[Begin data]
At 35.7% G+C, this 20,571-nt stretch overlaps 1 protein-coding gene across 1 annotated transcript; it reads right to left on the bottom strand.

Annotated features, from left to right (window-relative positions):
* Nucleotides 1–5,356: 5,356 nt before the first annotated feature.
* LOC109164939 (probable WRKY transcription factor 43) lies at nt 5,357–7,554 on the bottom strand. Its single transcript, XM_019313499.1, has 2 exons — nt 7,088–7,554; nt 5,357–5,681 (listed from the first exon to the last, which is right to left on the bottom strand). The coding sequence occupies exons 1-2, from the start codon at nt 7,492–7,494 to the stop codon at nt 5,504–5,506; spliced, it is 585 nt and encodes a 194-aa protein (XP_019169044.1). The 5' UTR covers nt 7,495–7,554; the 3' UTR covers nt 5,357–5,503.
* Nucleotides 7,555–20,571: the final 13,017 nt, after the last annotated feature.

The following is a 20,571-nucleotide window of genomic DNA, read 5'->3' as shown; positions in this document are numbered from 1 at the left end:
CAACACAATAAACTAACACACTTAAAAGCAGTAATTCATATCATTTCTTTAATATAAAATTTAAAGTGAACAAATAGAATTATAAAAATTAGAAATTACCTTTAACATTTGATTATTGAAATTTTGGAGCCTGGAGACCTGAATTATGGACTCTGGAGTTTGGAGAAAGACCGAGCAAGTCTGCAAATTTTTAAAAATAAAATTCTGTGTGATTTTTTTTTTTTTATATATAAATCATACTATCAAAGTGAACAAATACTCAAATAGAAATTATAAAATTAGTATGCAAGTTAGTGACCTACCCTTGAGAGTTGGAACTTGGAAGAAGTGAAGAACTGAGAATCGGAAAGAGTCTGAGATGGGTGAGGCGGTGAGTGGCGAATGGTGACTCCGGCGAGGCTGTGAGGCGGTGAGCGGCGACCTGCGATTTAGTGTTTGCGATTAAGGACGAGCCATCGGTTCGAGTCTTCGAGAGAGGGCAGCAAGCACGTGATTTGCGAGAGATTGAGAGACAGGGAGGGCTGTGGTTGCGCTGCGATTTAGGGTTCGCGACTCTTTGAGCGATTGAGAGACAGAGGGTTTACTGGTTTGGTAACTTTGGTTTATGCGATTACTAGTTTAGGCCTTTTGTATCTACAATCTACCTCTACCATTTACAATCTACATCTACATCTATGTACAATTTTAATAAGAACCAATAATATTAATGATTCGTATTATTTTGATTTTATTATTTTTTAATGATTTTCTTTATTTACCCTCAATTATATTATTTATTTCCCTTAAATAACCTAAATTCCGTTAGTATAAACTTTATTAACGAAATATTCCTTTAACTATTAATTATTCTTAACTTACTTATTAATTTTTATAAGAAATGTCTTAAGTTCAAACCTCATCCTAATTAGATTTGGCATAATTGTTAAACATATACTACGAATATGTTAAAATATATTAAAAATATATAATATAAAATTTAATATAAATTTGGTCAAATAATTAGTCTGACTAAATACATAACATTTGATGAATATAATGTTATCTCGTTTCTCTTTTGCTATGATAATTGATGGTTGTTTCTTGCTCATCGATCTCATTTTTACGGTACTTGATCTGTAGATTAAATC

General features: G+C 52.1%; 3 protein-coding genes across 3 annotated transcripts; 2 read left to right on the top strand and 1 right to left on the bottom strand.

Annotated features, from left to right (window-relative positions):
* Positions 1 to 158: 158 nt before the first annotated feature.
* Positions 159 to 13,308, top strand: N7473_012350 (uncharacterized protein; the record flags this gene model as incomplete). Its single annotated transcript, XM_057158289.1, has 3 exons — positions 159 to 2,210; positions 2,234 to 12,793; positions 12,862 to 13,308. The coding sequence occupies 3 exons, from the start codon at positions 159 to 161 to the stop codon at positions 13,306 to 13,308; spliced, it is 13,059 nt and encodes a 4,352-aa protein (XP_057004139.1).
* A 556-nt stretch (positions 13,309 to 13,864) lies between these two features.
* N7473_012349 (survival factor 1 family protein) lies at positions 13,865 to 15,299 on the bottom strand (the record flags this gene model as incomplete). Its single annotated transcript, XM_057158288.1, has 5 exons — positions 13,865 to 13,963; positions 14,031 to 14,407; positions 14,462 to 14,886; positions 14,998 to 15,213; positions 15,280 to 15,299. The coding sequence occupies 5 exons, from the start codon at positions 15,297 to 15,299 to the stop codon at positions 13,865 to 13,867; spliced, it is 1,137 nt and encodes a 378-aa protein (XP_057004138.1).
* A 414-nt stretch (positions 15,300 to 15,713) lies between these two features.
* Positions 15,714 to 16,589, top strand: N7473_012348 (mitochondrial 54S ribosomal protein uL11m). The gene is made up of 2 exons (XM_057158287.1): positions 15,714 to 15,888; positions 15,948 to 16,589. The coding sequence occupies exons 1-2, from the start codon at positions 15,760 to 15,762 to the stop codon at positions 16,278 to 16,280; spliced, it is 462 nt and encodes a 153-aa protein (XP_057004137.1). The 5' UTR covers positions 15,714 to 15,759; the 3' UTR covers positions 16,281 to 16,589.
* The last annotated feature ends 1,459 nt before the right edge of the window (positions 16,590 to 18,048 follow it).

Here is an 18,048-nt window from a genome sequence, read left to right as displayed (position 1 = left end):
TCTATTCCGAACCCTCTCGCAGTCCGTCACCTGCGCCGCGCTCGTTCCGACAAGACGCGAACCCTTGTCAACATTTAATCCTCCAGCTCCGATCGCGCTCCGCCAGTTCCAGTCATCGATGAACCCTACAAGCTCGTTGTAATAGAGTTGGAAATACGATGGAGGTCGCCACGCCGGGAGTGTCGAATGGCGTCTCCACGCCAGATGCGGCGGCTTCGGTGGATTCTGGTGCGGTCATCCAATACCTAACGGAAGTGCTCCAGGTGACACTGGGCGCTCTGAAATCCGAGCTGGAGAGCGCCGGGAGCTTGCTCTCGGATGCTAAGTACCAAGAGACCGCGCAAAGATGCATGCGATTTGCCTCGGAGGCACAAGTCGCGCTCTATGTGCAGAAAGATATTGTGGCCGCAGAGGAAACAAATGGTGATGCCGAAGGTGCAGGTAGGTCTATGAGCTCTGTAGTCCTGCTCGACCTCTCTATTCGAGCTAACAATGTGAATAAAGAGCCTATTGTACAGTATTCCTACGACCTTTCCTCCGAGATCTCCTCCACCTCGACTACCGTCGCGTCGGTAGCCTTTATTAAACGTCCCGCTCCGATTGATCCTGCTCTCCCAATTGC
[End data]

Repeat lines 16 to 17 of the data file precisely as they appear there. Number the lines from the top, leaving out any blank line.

* The last annotated feature ends 1,459 nt before the right edge of the window (positions 16,590 to 18,048 follow it).

Here is an 18,048-nt window from a genome sequence, read left to right as displayed (position 1 = left end):